14   00:00   Comparison of Bandgaps and Bandwidths of Mushroom-Type EBG Surface and Strip-Type Soft Surfaces when Used as Narrow Ground Planes
    Rajo-Iglesias, E.1; Inclan-Sanchez, L.1; Kildal, P-.S.2
    1Universidad Carlos III de Madrid, SPAIN;
    2Chalmers University of Technology, SWEDEN

    The purpose of this work is to compare different strip-type soft surfaces and mushroom-type EBG in different aspects. Firstly, strip-type soft surfaces are characterized in the same way as electromagnetic bandgap (EBG) surfaces, i.e. in terms of dispersion diagrams and bandgaps [1]. As these soft surfaces stop surface wave propagation only in one direction, the bandgap is calculated in that direction. Secondly, they are also studied in terms of the bandwidth of a system related performance parameter; when they are used as narrow ground planes to reduce back radiation [2]. To this aim a vertical electrical source is used. The results are in both cases compared with those of mushroom-type EBG surface.

    The strip loaded soft surface can be realized both with vertical metal walls in the dielectric (resembling corrugations) and with periodic via holes (like in mushroom-type EBGs). In the second case the via period is used as an extra parameter to optimize the bandgap, resulting in larger bandgaps than for musroom-type EBGs. It was found that the bandgap region moves to lower frequencies when the distance between vias is increased, in the same way as the relative bandwidth of the bandgap decreases. Also, we investigate placement of the vias either in the centre or at the edge of the strip, both for strips and for mushroom-type EBGs. The lateral position moves the bandgap to lower frequencies, thus gives smaller period of the surface for a given frequency.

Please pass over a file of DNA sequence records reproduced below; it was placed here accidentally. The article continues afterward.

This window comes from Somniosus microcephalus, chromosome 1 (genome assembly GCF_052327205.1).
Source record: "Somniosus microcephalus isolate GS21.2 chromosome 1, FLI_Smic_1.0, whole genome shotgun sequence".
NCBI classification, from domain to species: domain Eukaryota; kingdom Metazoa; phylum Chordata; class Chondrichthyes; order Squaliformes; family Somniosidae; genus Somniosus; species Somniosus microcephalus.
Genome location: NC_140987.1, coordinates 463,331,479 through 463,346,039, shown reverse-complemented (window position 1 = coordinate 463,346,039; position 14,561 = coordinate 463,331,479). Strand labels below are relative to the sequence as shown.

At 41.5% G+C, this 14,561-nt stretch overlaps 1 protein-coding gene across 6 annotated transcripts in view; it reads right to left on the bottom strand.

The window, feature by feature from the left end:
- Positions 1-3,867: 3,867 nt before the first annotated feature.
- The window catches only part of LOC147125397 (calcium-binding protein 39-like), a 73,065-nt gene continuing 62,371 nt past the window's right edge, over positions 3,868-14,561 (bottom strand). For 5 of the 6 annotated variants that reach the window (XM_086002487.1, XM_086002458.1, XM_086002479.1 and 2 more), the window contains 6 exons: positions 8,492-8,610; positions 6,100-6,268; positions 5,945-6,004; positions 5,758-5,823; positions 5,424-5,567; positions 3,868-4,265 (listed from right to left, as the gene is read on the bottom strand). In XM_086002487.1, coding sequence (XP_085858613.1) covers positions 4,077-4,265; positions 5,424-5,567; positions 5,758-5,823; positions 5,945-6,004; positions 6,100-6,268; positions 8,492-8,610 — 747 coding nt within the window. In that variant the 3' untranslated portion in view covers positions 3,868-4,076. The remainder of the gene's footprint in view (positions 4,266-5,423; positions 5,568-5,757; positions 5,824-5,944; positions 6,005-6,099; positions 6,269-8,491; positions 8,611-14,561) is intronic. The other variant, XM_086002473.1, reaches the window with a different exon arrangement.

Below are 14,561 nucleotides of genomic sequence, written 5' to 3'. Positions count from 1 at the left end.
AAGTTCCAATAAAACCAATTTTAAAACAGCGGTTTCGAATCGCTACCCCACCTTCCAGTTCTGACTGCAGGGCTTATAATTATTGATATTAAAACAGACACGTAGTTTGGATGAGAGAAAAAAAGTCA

Dispersion diagrams of mushroom surfaces and those of strip-loaded surface with metalized via holes and corresponding dimensions are very similar (Figure 1 shows the dispersion diagram for lateral vias position). Furthermore, for strip-loaded surfaces with vias we can use the period of the vias to move the bandgap towards lower frequencies, therefore reducing physical size which is advantageous. When the surfaces are used as small (1.5lambda) ground planes both have similar performances (Figure 2) for TM case (vertical polarization) whereas the strip surface has larger bandwidth for TE case (horizontal polarization) (Figure 3).

    In conclusion, lateral vias position are useful to reduce size of strips and mushrooms and in the strip case, the optimization of the vias period allows a further reduction. For narrow ground plane applications the strips offers an advantage for TE case (horizontal polarization).